There’s quite a substantial lead, undoubtedly among Chicago voters, in favor, at this point in time, for U.S. Senator Democrat Dick Durbin. What have the voters there done regarding Oberweis? The majority has planned, according to the Chicago Tribune, to cast their vote for Durbin, with voting day approaching. So how accurate are the polls that are showing a lead for at least some of the Democrats running for political office?
Incumbent Dick Durbin has already shown his support for Governor Pat Quinn, at a political rally earlier this month. How many Chicagoans are dissatisfied with Pat Quinn? According to reliable reports, the Governor has the greatest number of votes so far. So how does that translate into votes for Bruce Rauner? Is Pat Quinn sustaining his lead? It appears that he is. So how meaningful is the endorsement for Rauner from the Chicago Tribune? Apparently, not meaningful enough. At least that’s the case if you believe Tribune reporters’ coverage, especially on the front page recently.
Reports and mudslinging reveals that Rauner plans to shield the rich from taxes, with Democrats professing that Quinn’s tax moves are necessary. They are also saying, in ads from other Democratic candidates, including Brad Schneider, that Republicans are going to leave the impoverished citizens of the State of Illinois, including those in the City of Chicago, without the government financial support that the majority seems to think they will need. Despite ads from Dold’s prospective constituents and Mark Kirk’s constituents, it appears that the race may be close, with Kirk’s TV endorsement of Dold and his platform, despite Democratic TV ads who are complaining that they will not be able to function financially if Dold wins the election. The question is, how likely is that?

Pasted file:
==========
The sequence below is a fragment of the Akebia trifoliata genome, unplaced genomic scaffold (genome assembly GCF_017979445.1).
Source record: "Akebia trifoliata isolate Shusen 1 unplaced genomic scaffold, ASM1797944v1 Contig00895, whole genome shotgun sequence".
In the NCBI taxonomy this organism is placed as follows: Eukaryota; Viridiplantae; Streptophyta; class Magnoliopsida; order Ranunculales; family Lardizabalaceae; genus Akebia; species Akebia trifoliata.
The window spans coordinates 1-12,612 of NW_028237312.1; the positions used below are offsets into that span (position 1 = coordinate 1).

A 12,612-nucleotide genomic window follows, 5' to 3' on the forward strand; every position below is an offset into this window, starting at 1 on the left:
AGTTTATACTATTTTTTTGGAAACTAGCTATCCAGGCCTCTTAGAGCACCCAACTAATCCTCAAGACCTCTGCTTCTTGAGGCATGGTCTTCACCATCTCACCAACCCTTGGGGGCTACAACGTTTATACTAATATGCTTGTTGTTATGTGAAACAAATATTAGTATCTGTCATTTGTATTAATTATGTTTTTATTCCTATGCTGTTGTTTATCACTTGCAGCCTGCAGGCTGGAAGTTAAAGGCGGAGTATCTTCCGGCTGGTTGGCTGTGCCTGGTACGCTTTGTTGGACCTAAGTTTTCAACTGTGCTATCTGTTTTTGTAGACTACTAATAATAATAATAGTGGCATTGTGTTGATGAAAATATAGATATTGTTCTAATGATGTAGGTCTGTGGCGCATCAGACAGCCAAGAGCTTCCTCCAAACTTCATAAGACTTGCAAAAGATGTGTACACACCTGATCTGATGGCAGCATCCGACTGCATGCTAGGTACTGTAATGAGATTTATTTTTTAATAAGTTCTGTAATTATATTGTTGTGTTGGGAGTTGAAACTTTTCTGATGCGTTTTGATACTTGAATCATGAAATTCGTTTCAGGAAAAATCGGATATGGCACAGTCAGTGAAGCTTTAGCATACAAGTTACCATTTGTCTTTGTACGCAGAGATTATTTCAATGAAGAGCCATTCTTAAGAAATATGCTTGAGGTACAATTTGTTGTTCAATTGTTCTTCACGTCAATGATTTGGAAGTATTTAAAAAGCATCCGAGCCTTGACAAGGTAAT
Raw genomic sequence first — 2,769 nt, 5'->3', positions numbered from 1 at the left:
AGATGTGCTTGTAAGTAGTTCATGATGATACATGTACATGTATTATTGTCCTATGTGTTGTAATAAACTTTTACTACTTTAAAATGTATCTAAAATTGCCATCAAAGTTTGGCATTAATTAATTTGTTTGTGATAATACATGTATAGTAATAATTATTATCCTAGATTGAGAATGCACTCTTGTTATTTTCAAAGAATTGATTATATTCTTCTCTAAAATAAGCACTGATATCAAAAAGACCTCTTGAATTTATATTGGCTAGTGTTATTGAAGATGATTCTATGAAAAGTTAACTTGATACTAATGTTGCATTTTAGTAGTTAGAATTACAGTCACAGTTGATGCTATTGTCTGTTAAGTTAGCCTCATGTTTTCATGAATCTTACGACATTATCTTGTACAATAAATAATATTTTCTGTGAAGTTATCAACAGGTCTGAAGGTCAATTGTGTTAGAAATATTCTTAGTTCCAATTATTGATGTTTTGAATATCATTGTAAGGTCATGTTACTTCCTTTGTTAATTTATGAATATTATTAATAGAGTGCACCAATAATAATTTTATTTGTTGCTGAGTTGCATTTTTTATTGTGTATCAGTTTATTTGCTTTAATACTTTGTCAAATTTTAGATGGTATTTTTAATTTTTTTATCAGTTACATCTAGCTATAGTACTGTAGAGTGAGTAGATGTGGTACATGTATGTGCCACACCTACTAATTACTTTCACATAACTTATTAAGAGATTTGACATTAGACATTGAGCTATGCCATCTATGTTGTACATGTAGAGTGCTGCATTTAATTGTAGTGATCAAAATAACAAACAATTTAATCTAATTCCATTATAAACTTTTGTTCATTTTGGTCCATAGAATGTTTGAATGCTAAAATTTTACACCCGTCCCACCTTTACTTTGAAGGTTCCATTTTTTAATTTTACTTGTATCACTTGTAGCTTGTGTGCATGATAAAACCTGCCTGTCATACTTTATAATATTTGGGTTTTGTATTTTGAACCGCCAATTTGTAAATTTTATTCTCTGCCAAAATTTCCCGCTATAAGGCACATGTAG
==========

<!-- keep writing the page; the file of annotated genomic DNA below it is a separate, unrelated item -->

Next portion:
So there is time, it seems, for people in Illinois, including, of course, those in Chicago, to gather more information on the political candidates. With what seem to be daily reports, voters are checking their pocket books and wallets before deciding which candidate they prefer. Are you worried about the outcome of the election and whether or not there will be a good voter turn out? If you’ve got a concern about the tax base and can’t see how Illinois, including Chicago, of course, can afford to have cuts made to schools and money for medicine and doctors, there’s a good chance that you will have the politicians you need to be elected. At least, that’s how it seems quite a few reporters so far, perhaps the majority.